When I saw The Safety Dance: Helping End Sexual Harassment at Conventions, I was immediately transported back to one of my very first Linux conferences. A friend walked up to me and tickled me, and then was horrified when I told him that that was totally inappropriate behaviour out in public. Why was I so concerned? Because this story from ConFusion is exactly the sort of thing I feared that could follow:
Recently, I was talking about the convention with a young lady who related to me the story of a â€œa guy being inappropriateâ€ with her. In this story, she was quick to point out at the onset that she was dressed somewhat sexier than normalâ€”in pajamas that were a bit more risquÃ© than those in which she is generally seen around conâ€”so that, as she put it, is was a factor. She was standing, talking with two gentlemen (but, she points out, not flirting or anything, just talking) when this third person approached her from behind, grabbed her in a â€œgrabbing, pinching, kind of tickling motionâ€ on the ribs immediately below breast level, then continued on his way. This is not â€œa guy being inappropriateâ€ for the record, this is assault.
And it happens. I’ve been picked up, tossed around, poked, and generally had people get in my face in a lot of geek settings. In my experience it’s worse in geeky settings: I can enjoy a rock show and only get hit with the odd spilled beer or drunken patron once or twice in a year of concerts, but if I want to take in an anime screening I can expect someone to do something makes me uncomfortable before the end of the night. I was appalled the first time someone tried to pick me up (like a sack of potatoes) at a Linux event, and now I choose my companions more carefully. I’ve written here about why I don’t often dress up in costumes for cons. But random inappropriate physical behaviour has never been limited to days when I’m dressed up.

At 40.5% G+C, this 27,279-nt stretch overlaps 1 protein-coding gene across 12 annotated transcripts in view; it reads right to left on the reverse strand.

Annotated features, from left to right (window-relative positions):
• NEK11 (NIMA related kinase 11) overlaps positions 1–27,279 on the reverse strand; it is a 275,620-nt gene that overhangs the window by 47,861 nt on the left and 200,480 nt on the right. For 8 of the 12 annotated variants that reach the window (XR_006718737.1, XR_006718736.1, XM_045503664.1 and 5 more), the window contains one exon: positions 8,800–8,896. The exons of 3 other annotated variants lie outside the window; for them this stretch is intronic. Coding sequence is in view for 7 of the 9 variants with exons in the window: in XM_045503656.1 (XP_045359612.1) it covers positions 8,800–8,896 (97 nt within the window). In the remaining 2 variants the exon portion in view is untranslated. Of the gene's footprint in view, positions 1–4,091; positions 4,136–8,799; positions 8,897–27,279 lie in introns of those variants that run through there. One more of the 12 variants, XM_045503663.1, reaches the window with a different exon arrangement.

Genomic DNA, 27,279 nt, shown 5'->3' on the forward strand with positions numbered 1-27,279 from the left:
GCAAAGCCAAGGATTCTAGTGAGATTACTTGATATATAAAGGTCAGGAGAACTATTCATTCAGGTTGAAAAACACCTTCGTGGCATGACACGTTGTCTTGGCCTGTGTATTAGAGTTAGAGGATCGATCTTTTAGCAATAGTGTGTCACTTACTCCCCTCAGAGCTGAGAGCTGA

Let me say this in no uncertain terms: there is no manner of dress or flirtatious activity that gives you the right to initiate unwanted contact with another member of the convention! This is behavior that is unacceptable, period. Full stop. End of sentence. No mitigating factors needed or even allowed. I don’t care if you have watched a young lady kiss every single person in the lobby on her way to you, when she gets to you, you do NOT have implied permission to initiate contact. You don’t get permission to touch, hover over, leer at, or otherwise harass her. I don’t care if a guy has been talking suggestively with you for the last hour, you don’t get to grab him without explicit permission.
And there’s the thing. I go to an event where I know people, of course I want to give out a few hugs. But if I let anyone initiate a hug with me, I never know if some random stranger is going to do it next. Now, I’ve got a pretty good tolerence for hugs even from strangers, but tickling? Keep your hands off. So even friends I otherwise trust will get slapped in public. Shut down loudly and publicly before someone takes “he did it” as an excuse.
I don’t think The Safety Dance is necessarily telling a lot of us anything we didn’t know, but apparently “don’t grab strangers” is news to someone (It seems to be a common rule at anime cons, and I’m sure there’s a reason.) So maybe it’s worth a little signal-boosting so we can see more cons providing and enforcing some basic rules to protect con-goers. I know this sort of thing would make me feel a bit happier about going to events I’ve previously shunned.